“…a key harm resulting from many programs is “government-promoted moral hazard,” in which public policies encourage people to engage in risky behavior, often causing immense collateral damage. The federal government’s promotion of home-ownership via Fannie Mae (ticker: FNMA) and Freddie Mac (FMCC), essentially government agencies, helped bring “catastrophic damage to the larger economy”…

… in the Great Recession of 2008-09. And lest we expect government to learn from such egregious mistakes, Schuck reports that “more than five years later—and even with all the benefits of hindsight—the Federal Housing Administration (FHA) is following those agencies’ catastrophic examples.” The italics are Schuck’s. There is also moral hazard from the $1.2 trillion federal program that guarantees student loans. Its “debt overhang,” born of risky behavior, “threatens to retard the recovery,” a situation that has been likened to “the subprime mortgage disaster.” And yet the program is empowered by Congress to calculate its risks according to a formula that equates the chance of student default with the chance that the U.S. Treasury will default on its debt. “This absurdity,” reports Schuck, “enabled Senator Elizabeth Warren and some colleagues to erroneously claim, with straight faces, that the student-loan program is highly profitable—despite the huge default losses.””, Gene Epstein’s Review of “Why Government Fails So Often…”, Barrons, May 3, 2014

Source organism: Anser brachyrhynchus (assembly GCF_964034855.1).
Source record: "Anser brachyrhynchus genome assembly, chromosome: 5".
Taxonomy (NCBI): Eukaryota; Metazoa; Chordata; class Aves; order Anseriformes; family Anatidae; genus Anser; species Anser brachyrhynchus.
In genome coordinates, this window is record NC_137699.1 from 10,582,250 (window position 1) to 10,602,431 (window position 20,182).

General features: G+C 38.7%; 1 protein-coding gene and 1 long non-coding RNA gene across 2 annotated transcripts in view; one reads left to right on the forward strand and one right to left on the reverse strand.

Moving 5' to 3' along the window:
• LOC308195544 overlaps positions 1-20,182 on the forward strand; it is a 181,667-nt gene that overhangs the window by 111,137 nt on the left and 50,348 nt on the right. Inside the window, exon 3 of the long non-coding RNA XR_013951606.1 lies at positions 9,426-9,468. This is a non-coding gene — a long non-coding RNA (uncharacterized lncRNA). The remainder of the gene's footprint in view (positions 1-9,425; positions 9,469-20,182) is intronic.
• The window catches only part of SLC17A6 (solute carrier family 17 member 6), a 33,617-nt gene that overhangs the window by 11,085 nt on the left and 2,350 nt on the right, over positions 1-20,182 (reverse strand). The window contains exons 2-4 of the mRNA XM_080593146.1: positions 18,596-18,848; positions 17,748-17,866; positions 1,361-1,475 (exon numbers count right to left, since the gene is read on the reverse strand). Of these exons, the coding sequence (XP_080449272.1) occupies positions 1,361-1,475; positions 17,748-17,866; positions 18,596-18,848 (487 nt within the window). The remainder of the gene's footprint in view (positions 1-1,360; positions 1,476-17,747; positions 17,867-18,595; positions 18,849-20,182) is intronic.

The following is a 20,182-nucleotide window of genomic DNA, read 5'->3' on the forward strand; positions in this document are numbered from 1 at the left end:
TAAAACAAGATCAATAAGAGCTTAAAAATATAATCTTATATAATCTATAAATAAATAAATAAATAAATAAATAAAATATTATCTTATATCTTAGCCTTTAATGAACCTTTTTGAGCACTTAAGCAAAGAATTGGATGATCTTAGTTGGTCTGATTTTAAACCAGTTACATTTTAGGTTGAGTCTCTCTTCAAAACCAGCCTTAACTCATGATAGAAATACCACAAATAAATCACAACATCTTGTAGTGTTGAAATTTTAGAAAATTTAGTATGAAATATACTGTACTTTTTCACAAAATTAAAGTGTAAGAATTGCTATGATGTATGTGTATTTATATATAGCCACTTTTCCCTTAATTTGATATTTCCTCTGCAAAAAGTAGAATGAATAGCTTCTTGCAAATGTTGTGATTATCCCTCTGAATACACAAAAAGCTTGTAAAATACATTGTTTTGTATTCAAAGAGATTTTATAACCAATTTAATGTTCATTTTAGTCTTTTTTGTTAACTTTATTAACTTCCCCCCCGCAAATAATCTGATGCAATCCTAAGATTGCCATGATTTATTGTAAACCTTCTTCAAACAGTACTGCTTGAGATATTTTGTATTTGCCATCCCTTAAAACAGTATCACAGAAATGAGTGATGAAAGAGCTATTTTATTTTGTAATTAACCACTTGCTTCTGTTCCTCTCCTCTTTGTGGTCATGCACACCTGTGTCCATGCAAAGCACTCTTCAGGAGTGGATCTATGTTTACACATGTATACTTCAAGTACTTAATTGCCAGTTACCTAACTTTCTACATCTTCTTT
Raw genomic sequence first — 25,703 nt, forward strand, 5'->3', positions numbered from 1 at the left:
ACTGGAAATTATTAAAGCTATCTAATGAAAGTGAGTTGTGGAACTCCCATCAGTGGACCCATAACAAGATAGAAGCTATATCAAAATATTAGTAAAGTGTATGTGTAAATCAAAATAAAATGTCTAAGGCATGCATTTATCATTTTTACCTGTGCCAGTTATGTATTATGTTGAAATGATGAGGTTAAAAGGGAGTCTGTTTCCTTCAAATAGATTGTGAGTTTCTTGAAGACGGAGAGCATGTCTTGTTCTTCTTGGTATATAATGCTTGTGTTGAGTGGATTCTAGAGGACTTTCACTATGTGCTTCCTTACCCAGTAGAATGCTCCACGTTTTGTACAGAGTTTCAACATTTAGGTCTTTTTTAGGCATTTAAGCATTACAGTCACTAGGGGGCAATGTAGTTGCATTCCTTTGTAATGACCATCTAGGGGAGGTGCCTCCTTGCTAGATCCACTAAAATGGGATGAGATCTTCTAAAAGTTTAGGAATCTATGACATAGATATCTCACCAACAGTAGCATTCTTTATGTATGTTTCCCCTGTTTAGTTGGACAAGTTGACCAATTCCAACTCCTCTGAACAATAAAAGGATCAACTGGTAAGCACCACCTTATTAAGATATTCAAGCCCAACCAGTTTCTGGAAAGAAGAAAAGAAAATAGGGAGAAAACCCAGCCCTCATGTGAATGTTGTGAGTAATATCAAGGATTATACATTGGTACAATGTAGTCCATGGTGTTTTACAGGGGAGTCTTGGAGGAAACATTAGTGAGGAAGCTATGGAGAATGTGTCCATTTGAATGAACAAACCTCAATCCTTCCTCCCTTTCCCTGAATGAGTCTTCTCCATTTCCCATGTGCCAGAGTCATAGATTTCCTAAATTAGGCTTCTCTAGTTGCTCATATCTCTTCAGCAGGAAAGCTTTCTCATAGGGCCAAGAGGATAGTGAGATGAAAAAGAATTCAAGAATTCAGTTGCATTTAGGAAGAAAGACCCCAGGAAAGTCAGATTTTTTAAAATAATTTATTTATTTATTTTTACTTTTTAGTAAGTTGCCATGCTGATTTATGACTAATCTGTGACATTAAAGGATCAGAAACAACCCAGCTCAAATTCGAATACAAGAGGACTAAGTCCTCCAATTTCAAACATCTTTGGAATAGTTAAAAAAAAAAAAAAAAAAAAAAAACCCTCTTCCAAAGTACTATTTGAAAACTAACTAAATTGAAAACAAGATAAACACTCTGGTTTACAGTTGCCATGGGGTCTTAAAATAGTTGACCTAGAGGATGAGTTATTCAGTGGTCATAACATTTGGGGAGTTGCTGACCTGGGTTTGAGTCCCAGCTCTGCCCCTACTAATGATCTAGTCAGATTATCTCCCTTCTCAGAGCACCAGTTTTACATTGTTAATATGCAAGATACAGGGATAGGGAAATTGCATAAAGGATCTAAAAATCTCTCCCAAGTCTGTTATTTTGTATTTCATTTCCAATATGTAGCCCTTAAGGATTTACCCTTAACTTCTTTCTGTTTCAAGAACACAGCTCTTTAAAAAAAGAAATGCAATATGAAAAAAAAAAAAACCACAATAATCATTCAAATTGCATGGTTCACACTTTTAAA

BALANCING THE BOOKS

A Liberal Indictment of Government

Peter Schuck’s new book, Why Government Fails So Often, finds many costly programs bring harm that greatly offsets the benefits. Examining ethanol, the war on drugs, Fannie, Freddie, and other “unmitigated disasters.”

By GENE EPSTEIN

May 3, 2014

Reviewed by Gene Epstein

This lively and authoritative account of government failure deserves to be read by advocates of all political persuasions. In particular, fervent supporters of proactive government will find Yale Law School Professor Peter Schuck to be a sympathetic guide. A former official under President Jimmy Carter in what was then called the Department of Health, Education, and Welfare, Schuck reveals that he voted both times for Barack Obama, and declares in the book’s first chapter, “I support many public programs, and as a citizen I take no pleasure (indeed, I am dismayed) in finding how often my government fails, as I dutifully report in the chapters that follow.”

Dismayed and dutiful the author certainly is, to the point that his book will also appeal to those of us who would drastically downsize government. Focusing on the staggering array of federal spending on domestic programs, Schuck insists on judging them not by their stated intentions but by the metric of cost-benefit analysis. He doesn’t need to delve very deeply into this analysis, it turns out, because so many costly programs bring enormous harm that greatly offsets the benefits.

Why Government Fails So Often: And How It Can Do Better

by Peter H. Schuck
Princeton University Press
488 pages, $27.95

By Schuck’s reckoning, “unmitigated disasters” include the war on drugs and the ethanol program. As he also points out, a key harm resulting from many programs is “government-promoted moral hazard,” in which public policies encourage people to engage in risky behavior, often causing immense collateral damage. The federal government’s promotion of home-ownership via Fannie Mae (ticker: FNMA) and Freddie Mac (FMCC), essentially government agencies, helped bring “catastrophic damage to the larger economy” in the Great Recession of 2008-09. And lest we expect government to learn from such egregious mistakes, Schuck reports that “more than five years later—and even with all the benefits of hindsight—the Federal Housing Administration (FHA) is following those agencies’ catastrophic examples.” The italics are Schuck’s.